lysis

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Related to Cell lysate: lysis, lysing

lysis

 [li´sis]
1. destruction, as of cells by a specific lysin.
2. decomposition, as of a chemical compound by a specific agent. See also degradation.
3. mobilization of an organ by division of restraining adhesions.
4. the gradual abatement of the symptoms of a disease.
Miller-Keane Encyclopedia and Dictionary of Medicine, Nursing, and Allied Health, Seventh Edition. © 2003 by Saunders, an imprint of Elsevier, Inc. All rights reserved.

ly·sis

(lī'sis),
1. Destruction of red blood cells, bacteria, and other structures by a specific lysin, usually referred to by the structure destroyed (for example, hemolysis, bacteriolysis, nephrolysis); may be due to a direct toxin or an immune mechanism, such as antibody reacting with antigen on the surface of a target cell, usually by binding and activation of a series of proteins in the blood with enzymatic activity (complement system).
2. Gradual subsidence of the symptoms of an acute disease, a form of the recovery process, as distinguished from crisis.
[G. dissolution or loosening]
Farlex Partner Medical Dictionary © Farlex 2012

lysis

(lī′sĭs)
n. pl. ly·ses (-sēz)
1. Biochemistry The dissolution or destruction of cells, such as blood cells or bacteria, as by the action of a specific lysin that disrupts the cell membrane.
2. Medicine The gradual subsiding of the symptoms of an acute disease.
The American Heritage® Medical Dictionary Copyright © 2007, 2004 by Houghton Mifflin Company. Published by Houghton Mifflin Company. All rights reserved.

lysis

Destruction of cells with release of contents. See Antibody-mediated lysis, Cytolysis, Follicle lysis, Hemolysis, NK-mediated lysis.
McGraw-Hill Concise Dictionary of Modern Medicine. © 2002 by The McGraw-Hill Companies, Inc.

ly·sis

(lī'sis)
1. Destruction of red blood cells, bacteria, and other structures by a specific lysin, usually referred to by the structure destroyed (e.g., hemolysis, bacteriolysis, nephrolysis); may be due to a direct toxin or an immune mechanism, such as antibody reacting with antigen on the surface of a target cell, usually by binding and activation of a series of proteins in the blood with enzymatic activity (complement system).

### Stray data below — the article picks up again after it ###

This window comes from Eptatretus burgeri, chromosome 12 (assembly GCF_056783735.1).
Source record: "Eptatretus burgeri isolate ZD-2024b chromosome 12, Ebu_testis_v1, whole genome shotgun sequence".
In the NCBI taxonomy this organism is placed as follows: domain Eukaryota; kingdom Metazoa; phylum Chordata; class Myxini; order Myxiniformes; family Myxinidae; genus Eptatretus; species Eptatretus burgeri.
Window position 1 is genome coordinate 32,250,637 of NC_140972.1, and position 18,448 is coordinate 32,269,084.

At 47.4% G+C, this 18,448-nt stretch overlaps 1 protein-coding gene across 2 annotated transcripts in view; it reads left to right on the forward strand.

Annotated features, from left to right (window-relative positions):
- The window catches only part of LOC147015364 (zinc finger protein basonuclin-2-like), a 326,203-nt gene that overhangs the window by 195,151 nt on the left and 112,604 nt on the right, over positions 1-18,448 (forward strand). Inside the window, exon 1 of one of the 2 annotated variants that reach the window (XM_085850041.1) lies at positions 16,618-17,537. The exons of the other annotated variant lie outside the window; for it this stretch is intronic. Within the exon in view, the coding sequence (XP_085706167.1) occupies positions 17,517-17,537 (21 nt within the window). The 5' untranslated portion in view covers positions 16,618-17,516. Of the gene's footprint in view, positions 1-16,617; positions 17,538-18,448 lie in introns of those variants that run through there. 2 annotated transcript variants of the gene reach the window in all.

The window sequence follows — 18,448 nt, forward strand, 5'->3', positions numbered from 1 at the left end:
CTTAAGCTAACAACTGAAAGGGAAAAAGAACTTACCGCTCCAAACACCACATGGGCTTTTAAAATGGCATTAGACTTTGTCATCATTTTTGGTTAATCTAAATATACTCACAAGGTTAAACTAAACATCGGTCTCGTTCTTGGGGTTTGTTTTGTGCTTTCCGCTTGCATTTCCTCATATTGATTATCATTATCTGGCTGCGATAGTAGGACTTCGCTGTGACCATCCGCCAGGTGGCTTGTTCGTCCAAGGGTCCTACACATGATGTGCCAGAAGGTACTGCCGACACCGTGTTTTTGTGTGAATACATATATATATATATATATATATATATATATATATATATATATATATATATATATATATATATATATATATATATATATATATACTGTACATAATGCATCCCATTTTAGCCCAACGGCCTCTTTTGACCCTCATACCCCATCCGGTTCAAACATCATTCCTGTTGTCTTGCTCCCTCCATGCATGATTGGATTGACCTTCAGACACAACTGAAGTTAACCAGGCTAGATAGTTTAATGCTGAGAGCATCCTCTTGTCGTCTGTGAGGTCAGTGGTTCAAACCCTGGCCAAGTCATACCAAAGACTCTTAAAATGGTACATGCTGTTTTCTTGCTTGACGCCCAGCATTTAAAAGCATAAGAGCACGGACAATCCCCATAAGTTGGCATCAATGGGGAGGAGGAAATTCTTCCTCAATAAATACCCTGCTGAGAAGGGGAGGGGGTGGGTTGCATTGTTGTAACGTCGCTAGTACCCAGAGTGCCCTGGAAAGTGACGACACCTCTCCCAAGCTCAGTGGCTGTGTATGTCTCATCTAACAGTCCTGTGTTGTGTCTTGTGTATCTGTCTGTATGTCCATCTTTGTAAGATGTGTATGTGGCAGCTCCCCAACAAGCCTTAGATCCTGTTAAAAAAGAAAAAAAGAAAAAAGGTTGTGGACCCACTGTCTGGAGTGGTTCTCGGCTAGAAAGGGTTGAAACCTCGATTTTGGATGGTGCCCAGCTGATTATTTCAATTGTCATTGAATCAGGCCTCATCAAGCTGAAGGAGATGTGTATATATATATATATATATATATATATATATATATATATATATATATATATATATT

2. Gradual subsidence of the symptoms of an acute disease; a form of the recovery process, as distinguished from crisis.
[G. dissolution or loosening]
Medical Dictionary for the Health Professions and Nursing © Farlex 2012

lysis

The destruction of a living cell by disruption of its membrane. Haemolysis is lysis of red blood cells. This will occur if the cells are placed in plain water.
Collins Dictionary of Medicine © Robert M. Youngson 2004, 2005

lysis

the rupturing of a cell with release of its contents; for example, the bursting of a bacterial cell to release BACTERIOPHAGES, or HAEMOLYSIS - the bursting of a red blood cell (see RHESUS HAEMOLYTIC ANAEMIA).
Collins Dictionary of Biology, 3rd ed. © W. G. Hale, V. A. Saunders, J. P. Margham 2005

ly·sis

(lī'sis)
1. Destruction of red blood cells, bacteria, and other structures by a specific lysin, usually referred to by structure destroyed (e.g., hemolysis, bacteriolysis, nephrolysis).
2. Gradual subsidence of symptoms of an acute disease, a form of recovery.
[G. dissolution or loosening]
Medical Dictionary for the Dental Professions © Farlex 2012
References in periodicals archive ?
Salazar-Onfray, "Tumor cell lysates as immunogenic sources for cancer vaccine design," Human Vaccines & Immunotherapeutics, vol.
2 (right), when 5 [micro]g of cell lysate protein was used per assay, an increase in GALC activity above that measured with 100% null lysate (GM06805LOW) was readily measured when this lysate was spiked with 0.5% GM13793-HIGH lysate.
coli LPS (1 [micro]g/mL) for 24 h, after which iNOS protein synthesis was determined by immunoblot analysis of cell lysates using iNOS-specific antibody.
The reducing power of extracellular secretion was the highest cell lysate take the second place Antioxidative ability the most important organism member of defense sysetem is closely related with health.
Total Protein Assay: A chromatic BCA total protein assay kit was purchased from Thermo Fisher Scientific (Rockford, IL) and performed on cell lysates in accordance with the manufacturers' suggested protocols.
The cell lysates were precleared with protein G-Sepharose beads (GE Healthcare) for 30 min at 4[degrees]C and then incubated with anti-Myc or anti-Flag antibody (Sigma) for 2 h at 4[degrees]C.
The method was applied to analyze KAc stoichiometry on proteins from nuclear and whole cell lysates, leading to the identification and quantification of ~750 acetylated peptides.
In cell culture studies, apigenin treatment resulted in cell growth inhibition and induction of apoptosis, which correlated with increased accumulation of IGFBP-3 in culture medium and cell lysate. These effects were associated with significant reduction in IGF-I secretion; inhibition of IGF-I-induced cell cycle progression and insulin receptor substrate-1 (IRS-1) tyrosine phosphorylation, along with an increase in sub-G1 peak by apigenin.
In the in vitro assay, SK-N-SH cell lysate was incubated with TCDD ([10.sup.-11] to [10.sup.-9] M), BW284c51 (a specific inhibitor of AChE; Sigma), at 2 x [10.sup.-5] M, or 0.1% DMSO alone (control).
Cell lysate was obtained by crushing the scaffolds while they were submerged in lysis buffer, followed by centrifugation.
coli cell lysate was added to the resin, and was put on a horizontal shaker for 1 hour at room temperature allowing the cell lysate to interact with the beads.
Western blotting: Recombinant HPV-16 L1 (rL1) expression profile from the crude cell lysate of the yeast clones was obtained by immtmoblot.